Still, would be better if people disclosed the real cost of their project, that is including new tools bought for it, trips to town, postage, the cost of those 3 meters of fabric leftover and so on…
FrancoSep 13, 2012 at 4:59 pm #1912081
@maynard76Locale: New England
I think UL is only associated with MYOG because in the beginning the market simply didn't have much at all the choose from. If you wanted it you had no choice but to make it. Tarptent and GG both started out by sharing plans to make UL gear and only over time did they get in the gear making business. Add Jardines book and detailed instruction on making his designs as well.
Ive made a lot of stuff but Im not that interested in making gear so if I can buy it I will. The exception is simple gear and alterations that just don't take a lot of time.Sep 13, 2012 at 5:32 pm #1912087
Recently I have made 3 LW hand saws.
The first works pretty much like a $10-20 6" pruning saw, however to make mine work I had to purchase an $18 blade so with the other bits (including a new drill BIT) it ended up costing me over $30.
But I had some fun doing that and mine is both smaller and lighter anyway.
The next one was an H type (that is what I call a bucksaw) made with aluminium strips. Cost :under $20 ($5 for the blade, the guy at the hardware store was glad to get rid of it…)
Then I made one from broken CF trekking poles and CF umbrella pole (rescued from a rubbish bin…)
This uses the same $5 blade so it pretty much was "cost free".
Of course I could have transferred $57 into http://www.qiwiz.net/saws.html Pay Pal account and have a working sub 4oz bucksaw ,but where is the fun ?
FrancoSep 13, 2012 at 8:44 pm #1912126
@davidmilesLocale: Eastern Sierra
Sometimes I make gear to save some money, but usually it's to make something I can't find.
Mostly, It's to make it just the way I want or need it.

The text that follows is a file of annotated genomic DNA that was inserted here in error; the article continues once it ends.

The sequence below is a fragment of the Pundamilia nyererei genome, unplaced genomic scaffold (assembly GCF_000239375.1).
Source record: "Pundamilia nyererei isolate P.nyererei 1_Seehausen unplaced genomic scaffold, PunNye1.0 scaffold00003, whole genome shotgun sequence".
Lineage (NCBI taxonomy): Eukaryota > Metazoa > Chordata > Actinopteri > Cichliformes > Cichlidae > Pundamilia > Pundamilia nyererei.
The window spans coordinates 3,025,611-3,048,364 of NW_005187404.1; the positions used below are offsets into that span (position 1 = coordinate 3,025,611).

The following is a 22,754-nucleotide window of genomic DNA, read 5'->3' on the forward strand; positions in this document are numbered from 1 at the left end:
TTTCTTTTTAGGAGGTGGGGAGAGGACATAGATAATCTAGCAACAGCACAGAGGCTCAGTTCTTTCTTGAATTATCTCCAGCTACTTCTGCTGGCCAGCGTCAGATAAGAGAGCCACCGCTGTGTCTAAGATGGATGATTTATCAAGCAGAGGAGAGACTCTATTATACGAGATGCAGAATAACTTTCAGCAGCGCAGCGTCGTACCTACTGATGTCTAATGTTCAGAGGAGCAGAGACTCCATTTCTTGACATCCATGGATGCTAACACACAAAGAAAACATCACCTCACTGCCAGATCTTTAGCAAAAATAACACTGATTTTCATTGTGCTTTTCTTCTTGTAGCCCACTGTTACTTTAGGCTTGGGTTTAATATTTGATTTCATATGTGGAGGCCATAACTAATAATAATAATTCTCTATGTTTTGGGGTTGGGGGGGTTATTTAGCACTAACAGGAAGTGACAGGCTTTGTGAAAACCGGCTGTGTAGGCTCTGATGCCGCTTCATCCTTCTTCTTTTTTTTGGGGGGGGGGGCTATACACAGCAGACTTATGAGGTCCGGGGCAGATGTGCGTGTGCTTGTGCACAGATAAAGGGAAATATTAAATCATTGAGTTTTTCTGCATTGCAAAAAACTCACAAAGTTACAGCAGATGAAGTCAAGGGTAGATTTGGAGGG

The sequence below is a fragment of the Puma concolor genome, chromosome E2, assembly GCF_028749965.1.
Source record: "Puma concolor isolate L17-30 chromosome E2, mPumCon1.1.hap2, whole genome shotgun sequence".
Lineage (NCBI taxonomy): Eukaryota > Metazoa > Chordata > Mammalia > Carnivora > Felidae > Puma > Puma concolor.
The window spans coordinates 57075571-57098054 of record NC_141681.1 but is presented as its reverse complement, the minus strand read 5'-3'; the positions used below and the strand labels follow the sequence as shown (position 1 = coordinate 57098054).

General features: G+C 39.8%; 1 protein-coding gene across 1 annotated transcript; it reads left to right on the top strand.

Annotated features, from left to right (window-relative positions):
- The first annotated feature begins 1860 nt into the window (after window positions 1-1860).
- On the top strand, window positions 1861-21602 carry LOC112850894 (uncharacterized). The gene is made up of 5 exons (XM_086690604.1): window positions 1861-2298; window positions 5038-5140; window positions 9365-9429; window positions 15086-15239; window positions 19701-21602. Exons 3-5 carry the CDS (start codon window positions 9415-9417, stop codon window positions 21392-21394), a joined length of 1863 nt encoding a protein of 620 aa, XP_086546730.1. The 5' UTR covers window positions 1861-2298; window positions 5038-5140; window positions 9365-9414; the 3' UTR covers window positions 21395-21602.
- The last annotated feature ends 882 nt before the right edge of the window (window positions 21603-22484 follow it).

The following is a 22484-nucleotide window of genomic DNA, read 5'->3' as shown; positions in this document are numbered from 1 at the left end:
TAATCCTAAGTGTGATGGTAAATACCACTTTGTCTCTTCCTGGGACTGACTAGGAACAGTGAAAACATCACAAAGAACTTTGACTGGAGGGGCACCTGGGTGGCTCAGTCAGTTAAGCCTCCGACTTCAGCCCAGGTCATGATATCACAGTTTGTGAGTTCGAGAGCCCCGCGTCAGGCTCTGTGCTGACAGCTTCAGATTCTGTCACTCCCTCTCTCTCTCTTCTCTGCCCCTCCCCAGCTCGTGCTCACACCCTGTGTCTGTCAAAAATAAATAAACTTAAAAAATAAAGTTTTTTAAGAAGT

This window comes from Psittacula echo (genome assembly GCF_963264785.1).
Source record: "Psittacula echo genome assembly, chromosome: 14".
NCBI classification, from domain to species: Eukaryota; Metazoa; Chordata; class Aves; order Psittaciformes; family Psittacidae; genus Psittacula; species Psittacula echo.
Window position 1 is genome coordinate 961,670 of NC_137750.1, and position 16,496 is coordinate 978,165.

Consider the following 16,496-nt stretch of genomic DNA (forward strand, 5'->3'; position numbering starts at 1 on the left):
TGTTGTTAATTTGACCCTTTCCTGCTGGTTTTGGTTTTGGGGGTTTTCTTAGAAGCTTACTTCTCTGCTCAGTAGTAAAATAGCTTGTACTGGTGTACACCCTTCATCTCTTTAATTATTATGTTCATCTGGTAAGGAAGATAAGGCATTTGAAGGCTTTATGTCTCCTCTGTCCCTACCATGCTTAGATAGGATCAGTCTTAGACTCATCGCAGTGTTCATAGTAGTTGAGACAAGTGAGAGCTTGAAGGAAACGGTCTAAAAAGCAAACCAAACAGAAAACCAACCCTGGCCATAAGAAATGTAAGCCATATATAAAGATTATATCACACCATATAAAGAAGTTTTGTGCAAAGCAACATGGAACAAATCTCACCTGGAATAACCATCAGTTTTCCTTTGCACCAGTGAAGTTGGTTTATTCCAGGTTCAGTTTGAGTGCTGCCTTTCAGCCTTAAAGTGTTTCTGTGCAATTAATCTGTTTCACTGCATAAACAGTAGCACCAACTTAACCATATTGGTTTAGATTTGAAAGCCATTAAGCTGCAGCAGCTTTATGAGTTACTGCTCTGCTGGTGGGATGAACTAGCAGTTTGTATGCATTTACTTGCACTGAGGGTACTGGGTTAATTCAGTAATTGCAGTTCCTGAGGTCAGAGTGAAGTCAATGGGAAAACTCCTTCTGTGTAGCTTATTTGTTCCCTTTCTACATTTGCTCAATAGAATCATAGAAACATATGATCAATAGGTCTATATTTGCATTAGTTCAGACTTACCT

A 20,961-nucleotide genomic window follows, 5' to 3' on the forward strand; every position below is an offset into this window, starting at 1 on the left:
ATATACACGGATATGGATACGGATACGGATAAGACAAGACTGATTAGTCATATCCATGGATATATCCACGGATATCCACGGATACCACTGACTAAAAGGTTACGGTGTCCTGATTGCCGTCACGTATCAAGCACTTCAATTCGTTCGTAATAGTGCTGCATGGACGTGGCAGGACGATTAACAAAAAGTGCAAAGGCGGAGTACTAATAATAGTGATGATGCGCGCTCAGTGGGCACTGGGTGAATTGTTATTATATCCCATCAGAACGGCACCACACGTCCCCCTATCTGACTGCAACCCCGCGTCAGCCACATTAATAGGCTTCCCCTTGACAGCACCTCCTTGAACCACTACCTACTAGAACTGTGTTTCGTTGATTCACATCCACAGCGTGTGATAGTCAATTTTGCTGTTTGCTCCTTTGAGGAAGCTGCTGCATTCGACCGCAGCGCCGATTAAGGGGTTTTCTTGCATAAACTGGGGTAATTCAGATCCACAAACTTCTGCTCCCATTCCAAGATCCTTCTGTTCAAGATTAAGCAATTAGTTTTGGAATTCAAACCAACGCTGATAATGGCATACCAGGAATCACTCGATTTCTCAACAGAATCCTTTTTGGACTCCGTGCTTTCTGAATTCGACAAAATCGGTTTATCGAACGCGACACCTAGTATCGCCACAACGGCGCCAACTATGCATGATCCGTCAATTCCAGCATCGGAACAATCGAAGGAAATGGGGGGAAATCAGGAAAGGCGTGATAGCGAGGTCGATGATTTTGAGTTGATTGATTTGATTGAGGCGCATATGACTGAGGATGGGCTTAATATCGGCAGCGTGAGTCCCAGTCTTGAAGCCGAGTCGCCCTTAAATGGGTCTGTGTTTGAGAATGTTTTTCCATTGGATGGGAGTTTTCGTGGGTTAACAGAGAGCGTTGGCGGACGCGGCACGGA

There is great satisfaction in the inventing process and in the construction.
I learn a lot about what adds to the functionality and what doesn't.
Building one or two of something is a fun challenge.
You would have to certifiably crazy to build 100's of something ;)Sep 13, 2012 at 10:26 pm #1912138
Either the commercial version costs too much, or it is not available commercially.
Right now I am churning out Kifaru style compression sacks at $5-$10 per sack, two sacks per day, in my spare time, for family and friends. The Kifaru sacks I'm replicating cost $40 – $50 apiece.
Thanks Z-packs for the timely shipment of the necessary accessories.
Not commercially available: a plaster cast positive and negative of my son's back, which I used to lay up a carbon fiber pack-board. Kinda nice, comfortable, and light. It even fits me well. I'm not sure how to get more "custom" than that.Sep 13, 2012 at 11:00 pm #1912143
@conlyLocale: Lots of canoeing and snow
I've been making my own gear for years and although I love saving money, it's not really about that. I love making the stuff and no one would be doing much MYOG if they didn't enjoy it. I have always thought of buying materials like paying for entertainment. I don't have cable because I'd rather buy materials and spend my free time creating something. But, I'll list a few reasons I make my own gear that haven't been mentioned as often:
I can almost always make something lighter than the equivalent purchased product. Seems like every commercial product, even from Gossamer Gear, etc., have extras that end up adding to the weight. Look at the Hyperlite Mountain Gear insert for instance. I made a nearly identical net tent that weighs less, has more room and uses heavier materials. Why does it weigh less? The HMG one uses cuben fibre which is way lighter but then they bind the seems with grosgrain which probably adds a couple ounces. Why? because it's way cheaper to sew. Add a few fancy plastic clips and you've added an extra ounce.
I can have exactly what I want when I make it! I can make my stuff sacks the same diameter as my backpack. Totally customized.
I have tons of fun scraps. I have made tons of items from the leftovers including a backpack, mitts, vapour barriers, and I'm currently making a down balaclava.
Most importantly, how often have you found a piece of gear you love, then they stop making it? GoLite gust and breeze would be in my list. If I make something myself, I have control of that design. No one can take it away. When it wears out I can always replace it. Not only that, but when I use a piece of gear I inevitably end up thinking of all the things I would like to change. When the time comes to replace something, I can make those changes.